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Porcine P2 myelin protein primary structure and bound fatty acids determined by mass spectrometry
Stockholm University, Faculty of Science, Department of Analytical Chemistry.
Stockholm University, Faculty of Science, Department of Analytical Chemistry.
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2010 (English)In: Analytical and Bioanalytical Chemistry, ISSN 1618-2642, E-ISSN 1618-2650, Vol. 397, no 5, 1903-1910 p.Article in journal (Refereed) Published
Abstract [en]

Complementary collision-induced/electron capture dissociation Fourier-transform ion cyclotron resonance mass spectrometry was used to fully sequence the protein P2 myelin basic protein. It is an antigenic fatty-acid-binding protein that can induce experimental autoimmune neuritis: an animal model of Guillain-Barre syndrome, a disorder similar in etiology to multiple sclerosis. Neither the primary structure of the porcine variant, nor the fatty acids bound by the protein have been well established to date. A 1.8-angstrom crystal structure shows but a bound ligand could not be unequivocally identified. A protocol for ligand extraction from protein crystals has been developed with subsequent gas chromatography MS analysis allowing determination that oleic, stearic, and palmitic fatty acids are associated with the protein. The results provide unique and general evidence of the utility of mass spectrometry for characterizing proteins from natural sources and generating biochemical information that may facilitate attempts to elucidate the causes for disorders such as demyelination.

Place, publisher, year, edition, pages
2010. Vol. 397, no 5, 1903-1910 p.
Keyword [en]
CID, ECD, De novo sequencing, GC/MS, Lipid identification, Myelin proteins
National Category
Analytical Chemistry
Identifiers
URN: urn:nbn:se:su:diva-50527DOI: 10.1007/s00216-010-3762-0ISI: 000278810000032OAI: oai:DiVA.org:su-50527DiVA: diva2:381624
Note
authorCount :8Available from: 2010-12-28 Created: 2010-12-28 Last updated: 2017-12-11Bibliographically approved
In thesis
1. Strategies to explore the membrane proteome of a cell
Open this publication in new window or tab >>Strategies to explore the membrane proteome of a cell
2011 (English)Doctoral thesis, comprehensive summary (Other academic)
Abstract [en]

The cell envelope plays key roles in numerous processes such as maintaining cellular integrity, communication with other cells, signal transduction, maintenance of cellular homeostasis, and regulation of the traffic of molecules between the cell and the extracellular milieu. Essential membrane components in many of these processes are proteins. It is estimated that ~20-30% of the predicted open reading frames (ORFs) of all organisms encode membrane proteins. Furthermore, two thirds of drug targets are membrane proteins. However, despite their importance, membrane proteins have so far been mostly neglected in most proteomic studies, due to the inherent challenges in analyzing them.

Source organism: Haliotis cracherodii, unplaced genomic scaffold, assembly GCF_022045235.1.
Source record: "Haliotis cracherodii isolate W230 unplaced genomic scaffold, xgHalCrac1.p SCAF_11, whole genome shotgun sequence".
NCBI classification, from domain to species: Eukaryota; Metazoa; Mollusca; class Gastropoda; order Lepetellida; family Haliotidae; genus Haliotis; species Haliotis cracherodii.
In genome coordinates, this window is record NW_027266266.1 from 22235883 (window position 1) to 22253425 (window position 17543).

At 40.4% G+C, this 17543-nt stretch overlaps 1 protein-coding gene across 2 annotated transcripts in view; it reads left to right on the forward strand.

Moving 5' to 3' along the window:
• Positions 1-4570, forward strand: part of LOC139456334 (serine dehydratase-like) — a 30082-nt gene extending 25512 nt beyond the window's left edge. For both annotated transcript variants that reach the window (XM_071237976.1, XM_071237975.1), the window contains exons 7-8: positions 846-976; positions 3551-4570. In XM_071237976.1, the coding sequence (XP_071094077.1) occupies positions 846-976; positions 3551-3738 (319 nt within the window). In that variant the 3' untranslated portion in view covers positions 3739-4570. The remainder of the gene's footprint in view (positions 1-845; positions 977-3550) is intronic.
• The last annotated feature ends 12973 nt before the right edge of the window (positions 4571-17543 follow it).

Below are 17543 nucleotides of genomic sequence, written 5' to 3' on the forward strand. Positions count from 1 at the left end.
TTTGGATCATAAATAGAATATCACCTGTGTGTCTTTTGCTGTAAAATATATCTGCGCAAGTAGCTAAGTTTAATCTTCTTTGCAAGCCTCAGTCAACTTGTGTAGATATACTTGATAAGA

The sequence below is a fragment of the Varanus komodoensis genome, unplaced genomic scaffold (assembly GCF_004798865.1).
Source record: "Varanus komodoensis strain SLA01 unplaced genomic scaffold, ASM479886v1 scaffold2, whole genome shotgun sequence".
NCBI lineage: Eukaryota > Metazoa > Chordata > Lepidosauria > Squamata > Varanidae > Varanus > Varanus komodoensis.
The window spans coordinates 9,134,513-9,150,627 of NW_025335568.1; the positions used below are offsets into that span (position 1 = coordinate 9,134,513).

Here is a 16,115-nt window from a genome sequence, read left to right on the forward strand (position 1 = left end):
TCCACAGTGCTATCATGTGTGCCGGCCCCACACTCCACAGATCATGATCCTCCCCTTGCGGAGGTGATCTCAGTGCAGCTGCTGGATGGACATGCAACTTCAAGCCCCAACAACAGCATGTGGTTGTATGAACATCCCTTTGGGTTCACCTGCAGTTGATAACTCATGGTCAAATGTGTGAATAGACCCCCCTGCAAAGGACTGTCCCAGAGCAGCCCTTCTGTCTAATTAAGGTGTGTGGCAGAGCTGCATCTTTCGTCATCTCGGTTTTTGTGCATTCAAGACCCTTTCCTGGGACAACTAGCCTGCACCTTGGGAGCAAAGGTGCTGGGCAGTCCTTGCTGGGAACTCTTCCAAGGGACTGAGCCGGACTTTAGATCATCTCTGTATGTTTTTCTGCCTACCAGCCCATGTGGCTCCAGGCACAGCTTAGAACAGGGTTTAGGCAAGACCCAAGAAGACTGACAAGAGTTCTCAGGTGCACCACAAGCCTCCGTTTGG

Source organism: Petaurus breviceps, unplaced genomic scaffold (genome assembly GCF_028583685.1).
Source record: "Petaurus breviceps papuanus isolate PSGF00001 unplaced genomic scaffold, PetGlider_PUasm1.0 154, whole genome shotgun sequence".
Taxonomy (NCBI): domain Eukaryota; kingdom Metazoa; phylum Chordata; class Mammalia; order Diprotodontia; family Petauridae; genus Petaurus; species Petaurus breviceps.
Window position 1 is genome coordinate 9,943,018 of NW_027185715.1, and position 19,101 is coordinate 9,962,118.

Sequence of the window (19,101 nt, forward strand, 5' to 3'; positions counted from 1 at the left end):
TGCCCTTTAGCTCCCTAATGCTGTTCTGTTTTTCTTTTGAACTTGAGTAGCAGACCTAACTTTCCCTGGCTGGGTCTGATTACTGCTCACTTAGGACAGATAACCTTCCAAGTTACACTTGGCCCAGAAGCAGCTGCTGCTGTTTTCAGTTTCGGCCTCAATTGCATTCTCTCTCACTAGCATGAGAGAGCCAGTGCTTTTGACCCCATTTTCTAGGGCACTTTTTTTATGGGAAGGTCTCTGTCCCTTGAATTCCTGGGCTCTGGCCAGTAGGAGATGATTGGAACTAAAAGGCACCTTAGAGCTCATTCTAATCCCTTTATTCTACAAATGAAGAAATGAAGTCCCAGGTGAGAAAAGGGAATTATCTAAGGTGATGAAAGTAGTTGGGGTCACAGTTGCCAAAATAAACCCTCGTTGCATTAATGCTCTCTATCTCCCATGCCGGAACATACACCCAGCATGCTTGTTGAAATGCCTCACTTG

The focus of this thesis is to devise strategies that allow investigation of membrane proteins and their associated complexes. Optimization of sample preparation in the underlying studies has allowed important goals to be reached in membrane protein analyses at various levels such as elucidation of their primary structure by collision-induced dissociation (CID) and electron-capture dissociation (ECD) mass spectrometry (MS), profiling membrane proteins and their complexes, the discovery of novel protein complexes, definition of their topology, and unambiguous identification of protein-bound ligand(s). This thesis paves the way for better characterization of membrane proteins and their assemblies hinting towards the crucial role(s) they play in maintaining normal cell physiology.

Place, publisher, year, edition, pages
Stockholm: Department of Analytical Chemistry, Stockholm University, 2011. 94 p.
Keyword
Membrane proteins, Proteomics, Escherichia coli, Enterococcus faecalis, Synechocystis, Mass Spectrometry, BN/SDS-PAGE, FT-ICR-MS, Myelin P2 protein
National Category
Analytical Chemistry
Research subject
Analytical Chemistry
Identifiers
urn:nbn:se:su:diva-56848 (URN)978-91-7447-211-0 (ISBN)
Public defence
2011-06-08, Magnélisalen, Kemiska övningslaboratoriet, Svante Arrhenius väg 16 B, Stockholm, 10:00 (English)
Opponent
Supervisors
Note
At the time of the doctoral defense, the following paper was unpublished and had a status as follows: Paper 3: Manuscript. Available from: 2011-05-12 Created: 2011-04-28 Last updated: 2012-01-24Bibliographically approved

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